responds with sympathy that doesn't help either write, rather than responding with empathy. So when they, when they respond with sympathy, or when you respond for sympathy, you say things like, Oh, I feel so sorry for you. Or, Oh, you poor poor thing, bless your heart. These are not what we need to hear. Because what happens is our shame, Cyclone will actually feel even worse, when someone gives us sympathy versus empathy. What we need is empathy, and we're going to talk about that not sympathy, not Oh, I'm so so sorry for you. This must be so terrible what you're going through, you poor, poor thing. That is not what we want to hear. And that is not what we want to say to someone else who's going through it. All right, are you ready? Number three, the friend who needs you to be the pillar of worthiness and authenticity. She can't help because she's too disappointed in your imperfections. You've let her down. Oh, my goodness. There is a person who I considered a friend that you heard about. I didn't name her and I wouldn't name her. But she was in my podcast episode a few episodes ago, the one that I did on dealing with hard things. And that was such a powerful episode. If you haven't, I think it's one of my very best. If you have not heard it, you need to go back and listen to it. I'm going to look it up right now. So I can tell you the number because that frickin podcast episode. I don't know. I think I was channeling something else inside of me. Because when I listened to it myself, I was like, Kimberly, that was a good episode. It was episode 78. Okay, so that's a great one to earmark if you haven't listened to it. But I went through something where I made a small mistake recently. And this particular friend did exactly what number three did. She was the pillar of worthiness. She was so self righteous, and she was so disappointed in my behavior, right? That is not a true friend. Okay? So don't be that person. And don't reach out to that person when you need to share a hard thing. Number four, the friend who is so uncomfortable with vulnerability that she scolds you, she says things like, how did you let this happen? What were you thinking? Right? Or she might look for someone else to blame, like, well, who does that guy think he is? Let's kick his ass. Oh, I love Brene. She's not afraid to cuss a little bit. So, again, we don't want to confide in someone who's so uncomfortable with vulnerability that they they either scold you or they scold someone else because that takes on a whole different energy. Number five, the friend who is all about making it better and out Have her own discomfort refuses to acknowledge that you can actually be crazy and make terrible choices. She might say things like, now you're exaggerating. It wasn't that bad. You're okay, everyone loves you, you're gonna be just fine. And that also does not help us. All right, we don't need someone to make it better. And she's just trying to make it because we don't believe any of that, right? We're like, she's just trying. She's just uncomfortable. And she's just trying to say things to make me feel better, but it's not making me feel better. That doesn't work. And number six, the last one is the friend who confuses connection with the opportunity to one up you Oh, my gosh, you guys. I remember years ago reading this, and I was like, Oh, my gosh, this happens so much. You know, when like, you tell somebody something hard. And then they have to one up you. They have to say like, oh, well, that's nothing. Listen to what happened to me one time. Like they make they turn it and make it about them, right? Like they're one upping you, you're sharing this heart thing. And they're pivoting it to how they had something even worse happened. And now the story is all about them. Now, look, I know that we're all capable of doing these six things me included. But it helps to know what they are for two reasons. One to catch ourselves when we're doing it. When someone shares a hard thing, or something they're embarrassed about, or shameful about. And to when we're thinking about who we want to share our shame stories with because we're allowed to share it, we need to give words to our shame story, we can't hold it in, we have to free it with someone we trust, we have to think about who that person really is. Because we need someone who is a safe container, who understands how to extend compassion, without making your shame story worse, or the hard thing that you're going through worse. We need someone who can embrace us for our strengths, but also help us hold our struggle struggles, right? They are someone who can have empathy, not sympathy. Sympathy is I feel so sorry for you. This is a terrible thing to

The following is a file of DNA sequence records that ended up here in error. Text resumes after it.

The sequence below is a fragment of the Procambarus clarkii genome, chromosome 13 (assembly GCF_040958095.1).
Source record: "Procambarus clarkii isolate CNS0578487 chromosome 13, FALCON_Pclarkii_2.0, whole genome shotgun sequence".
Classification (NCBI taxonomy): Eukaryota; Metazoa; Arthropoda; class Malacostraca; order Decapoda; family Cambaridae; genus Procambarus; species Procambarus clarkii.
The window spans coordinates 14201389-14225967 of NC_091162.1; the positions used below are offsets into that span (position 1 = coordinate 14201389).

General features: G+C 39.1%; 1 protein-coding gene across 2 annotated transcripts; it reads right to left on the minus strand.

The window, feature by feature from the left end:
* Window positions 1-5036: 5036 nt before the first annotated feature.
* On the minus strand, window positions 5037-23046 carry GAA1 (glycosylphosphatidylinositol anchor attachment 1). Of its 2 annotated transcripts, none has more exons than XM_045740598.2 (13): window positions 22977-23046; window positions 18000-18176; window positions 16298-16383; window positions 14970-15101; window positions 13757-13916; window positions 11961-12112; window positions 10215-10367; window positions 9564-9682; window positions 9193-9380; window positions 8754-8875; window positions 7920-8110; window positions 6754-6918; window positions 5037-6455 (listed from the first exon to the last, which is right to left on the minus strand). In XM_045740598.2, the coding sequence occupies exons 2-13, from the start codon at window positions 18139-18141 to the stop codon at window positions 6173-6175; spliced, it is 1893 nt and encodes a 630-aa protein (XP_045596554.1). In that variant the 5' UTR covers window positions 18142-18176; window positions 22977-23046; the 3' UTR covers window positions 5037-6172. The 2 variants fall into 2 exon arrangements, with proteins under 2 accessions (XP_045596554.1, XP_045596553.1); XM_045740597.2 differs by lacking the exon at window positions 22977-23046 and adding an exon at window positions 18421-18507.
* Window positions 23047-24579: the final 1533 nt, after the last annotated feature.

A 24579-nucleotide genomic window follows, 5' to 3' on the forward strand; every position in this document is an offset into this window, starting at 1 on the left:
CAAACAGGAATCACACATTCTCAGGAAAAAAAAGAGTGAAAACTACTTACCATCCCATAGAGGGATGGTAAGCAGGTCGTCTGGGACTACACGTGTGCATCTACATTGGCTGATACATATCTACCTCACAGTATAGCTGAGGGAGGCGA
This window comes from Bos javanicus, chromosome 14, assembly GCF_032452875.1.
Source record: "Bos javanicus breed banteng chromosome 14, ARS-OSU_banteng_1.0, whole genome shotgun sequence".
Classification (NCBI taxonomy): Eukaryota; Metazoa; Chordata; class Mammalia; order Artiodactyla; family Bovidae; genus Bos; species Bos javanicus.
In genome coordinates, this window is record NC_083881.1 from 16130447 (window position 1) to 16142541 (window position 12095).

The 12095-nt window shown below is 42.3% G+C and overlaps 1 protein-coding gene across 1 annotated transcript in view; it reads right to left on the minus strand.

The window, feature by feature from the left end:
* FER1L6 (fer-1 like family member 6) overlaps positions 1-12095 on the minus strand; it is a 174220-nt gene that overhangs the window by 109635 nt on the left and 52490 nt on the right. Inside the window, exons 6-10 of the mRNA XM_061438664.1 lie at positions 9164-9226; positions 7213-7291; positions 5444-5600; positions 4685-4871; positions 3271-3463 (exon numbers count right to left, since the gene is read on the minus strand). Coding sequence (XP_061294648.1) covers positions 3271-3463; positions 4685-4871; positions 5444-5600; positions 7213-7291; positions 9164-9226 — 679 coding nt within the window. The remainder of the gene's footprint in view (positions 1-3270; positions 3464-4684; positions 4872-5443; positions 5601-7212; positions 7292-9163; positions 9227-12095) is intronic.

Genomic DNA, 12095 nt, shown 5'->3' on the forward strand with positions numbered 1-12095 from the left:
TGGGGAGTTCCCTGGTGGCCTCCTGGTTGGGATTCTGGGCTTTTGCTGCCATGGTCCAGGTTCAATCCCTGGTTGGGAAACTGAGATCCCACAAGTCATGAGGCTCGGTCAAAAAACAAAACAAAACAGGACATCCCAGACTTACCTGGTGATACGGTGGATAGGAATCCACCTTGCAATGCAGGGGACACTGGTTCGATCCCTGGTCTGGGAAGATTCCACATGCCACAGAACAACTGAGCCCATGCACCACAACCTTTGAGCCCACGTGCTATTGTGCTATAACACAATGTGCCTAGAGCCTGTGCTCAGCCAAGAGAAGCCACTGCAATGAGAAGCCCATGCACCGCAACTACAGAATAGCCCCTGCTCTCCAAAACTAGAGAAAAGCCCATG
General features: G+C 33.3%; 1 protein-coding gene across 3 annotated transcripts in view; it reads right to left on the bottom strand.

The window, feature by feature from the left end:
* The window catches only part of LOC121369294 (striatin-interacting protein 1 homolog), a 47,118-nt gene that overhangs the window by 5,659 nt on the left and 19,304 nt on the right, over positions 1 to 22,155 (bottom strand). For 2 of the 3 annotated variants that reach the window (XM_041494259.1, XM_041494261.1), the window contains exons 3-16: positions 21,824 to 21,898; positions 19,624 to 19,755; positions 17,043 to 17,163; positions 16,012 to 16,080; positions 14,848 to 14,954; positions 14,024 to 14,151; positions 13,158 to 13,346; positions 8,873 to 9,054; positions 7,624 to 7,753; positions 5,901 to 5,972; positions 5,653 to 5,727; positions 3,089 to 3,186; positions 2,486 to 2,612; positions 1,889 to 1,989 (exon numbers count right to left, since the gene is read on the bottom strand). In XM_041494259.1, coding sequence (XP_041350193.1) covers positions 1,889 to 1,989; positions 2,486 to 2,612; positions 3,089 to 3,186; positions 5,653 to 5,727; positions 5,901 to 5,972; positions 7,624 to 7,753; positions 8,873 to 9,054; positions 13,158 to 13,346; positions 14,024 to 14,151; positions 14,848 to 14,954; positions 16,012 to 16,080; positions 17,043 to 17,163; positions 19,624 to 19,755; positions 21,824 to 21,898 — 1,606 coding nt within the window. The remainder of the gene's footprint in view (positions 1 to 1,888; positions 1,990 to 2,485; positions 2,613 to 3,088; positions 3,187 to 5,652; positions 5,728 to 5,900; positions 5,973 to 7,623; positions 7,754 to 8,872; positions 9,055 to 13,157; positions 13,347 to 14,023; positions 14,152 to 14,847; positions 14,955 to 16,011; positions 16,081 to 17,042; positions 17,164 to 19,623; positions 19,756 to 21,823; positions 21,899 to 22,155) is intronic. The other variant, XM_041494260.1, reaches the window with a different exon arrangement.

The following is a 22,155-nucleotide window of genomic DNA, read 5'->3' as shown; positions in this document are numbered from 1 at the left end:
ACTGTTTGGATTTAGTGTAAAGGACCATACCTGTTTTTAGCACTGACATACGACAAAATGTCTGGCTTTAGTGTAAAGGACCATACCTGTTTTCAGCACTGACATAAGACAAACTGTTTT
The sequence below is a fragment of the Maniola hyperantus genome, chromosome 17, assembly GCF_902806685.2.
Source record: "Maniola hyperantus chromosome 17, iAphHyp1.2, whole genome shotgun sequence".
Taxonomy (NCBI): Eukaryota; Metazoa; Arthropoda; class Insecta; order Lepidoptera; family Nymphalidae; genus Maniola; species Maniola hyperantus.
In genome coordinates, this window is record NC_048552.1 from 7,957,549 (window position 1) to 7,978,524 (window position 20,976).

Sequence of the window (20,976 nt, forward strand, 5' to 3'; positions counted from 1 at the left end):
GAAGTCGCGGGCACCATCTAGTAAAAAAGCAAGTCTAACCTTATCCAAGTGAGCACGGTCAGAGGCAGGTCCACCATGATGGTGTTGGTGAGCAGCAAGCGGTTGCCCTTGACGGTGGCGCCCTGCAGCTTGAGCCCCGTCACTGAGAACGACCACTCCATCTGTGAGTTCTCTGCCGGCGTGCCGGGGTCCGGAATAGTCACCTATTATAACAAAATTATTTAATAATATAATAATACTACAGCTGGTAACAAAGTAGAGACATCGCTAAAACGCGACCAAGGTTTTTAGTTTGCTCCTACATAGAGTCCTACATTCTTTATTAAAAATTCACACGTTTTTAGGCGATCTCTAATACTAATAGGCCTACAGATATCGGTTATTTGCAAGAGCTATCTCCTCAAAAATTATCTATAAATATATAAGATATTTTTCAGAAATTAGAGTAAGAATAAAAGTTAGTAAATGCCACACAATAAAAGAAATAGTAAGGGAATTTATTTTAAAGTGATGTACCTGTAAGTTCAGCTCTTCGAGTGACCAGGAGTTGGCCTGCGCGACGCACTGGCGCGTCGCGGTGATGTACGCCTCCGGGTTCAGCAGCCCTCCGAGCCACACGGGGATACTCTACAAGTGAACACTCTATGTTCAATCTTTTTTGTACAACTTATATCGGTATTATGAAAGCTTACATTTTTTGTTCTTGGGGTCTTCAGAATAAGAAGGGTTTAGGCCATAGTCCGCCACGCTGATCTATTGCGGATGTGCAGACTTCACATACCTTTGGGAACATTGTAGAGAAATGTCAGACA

be going through. Nope, that doesn't work. Empathy is like, Hey, I get it. I get it, I feel you. That would be a really hard thing. I've been there before. That, my friends, is empathy. And that's what we want to focus on. And so we want to share our vulnerabilities and we all have vulnerabilities, we all have them. We want to make sure that we're sharing them with people who deserve to hear our stories. And Brene. Brown even says that she can write the names of all the people who fit in that category on a one by one inch piece of paper. Because we are allowed to be imperfect, we are allowed to make mistakes. Okay? That is just being a human being. But when people make us feel worse, for making the mistake when people make us feel worse, for how we're feeling about something, it doesn't help us. It doesn't serve us. But what we also have to do is we have to have the courage to ask for what we need. And I don't think we do that enough. We have to have the courage to ask for what we need. I know personally, I have a friend who's going through a really hard time she was in a terrible accident. She got very lucky but she could have lost her life. And she is in the recovery stage both physically, mentally and emotionally. And I know that she's been going downhill that this is bringing up a lot of crap that she's needed to deal with in her life for a very long time. And I keep reaching out to her because intuitively I just know this person and I can feel peace. I just know intuitively that she's struggling and on the struggle bus and I also know that she is so used to being so strong and independent in her own life because she's had to be for so long. That reaching out to others or accepting support does not come easily to her. And so I just had a conversation with her recently, where I said, You know what, you need to love yourself enough to reach out to your friend group. You need to love yourself enough to know that we want to be here for you. And we want to help you. This is who we are as your friend, being your friend doesn't just mean that we're here when all the good stuff is happening. being your friend means that we are here during the tough times, because I would want you to be here during the tough times too. So my friends, I hope this episode has been helpful, I hope that you start giving yourselves a little more grace, a little more compassion. When you screw up, or you're God forbid, imperfect, like we all are. Remember to extend some compassion to yourself to treat yourself as if you would treat a friend that you love in the same situation. I also want you to consider that when you go through hard things, not to hold that in. Because we have to free the hardness of our story, we have to let it free. And that means we share it with someone who's earned the right to hear our story, someone who can hold a safe container that actually makes us and helps us through that hard thing. We're allowed to reach out for help. And it's actually one of the best things a person can do is to learn to ask for help. Alright, folks, we are at the end of this podcast episode. And it is August 24, which means we have hundreds of people already enrolled in the happy Academy, which was released in August. And some people have already started going through module one. And they're gearing up for our first group coaching call. That being said, we have extended the happy Academy enrollment to September 15. You or your school district or your school building, or you as an individual can still enroll in the happy Academy until September 15. But you're going to want to get in there because people are already in there. They're already doing the work. They're already getting ready for their first group coaching call with me. We want to take action, we want to change our lives, we want to get out of stuckness and into movement, right, we want to actually begin to see that we have the power to step into our potential in a really big way. And so if you're still interested, reach out to me, Kay Strobel, at Strobel education.com I can send a flier for you to share with your school admin team. Or you can simply go to struggle education.com go to programs, go to the happy Academy and you're gonna see everything you get. It is, I think, one of my best programs, and I would love to coach you for the next nine months.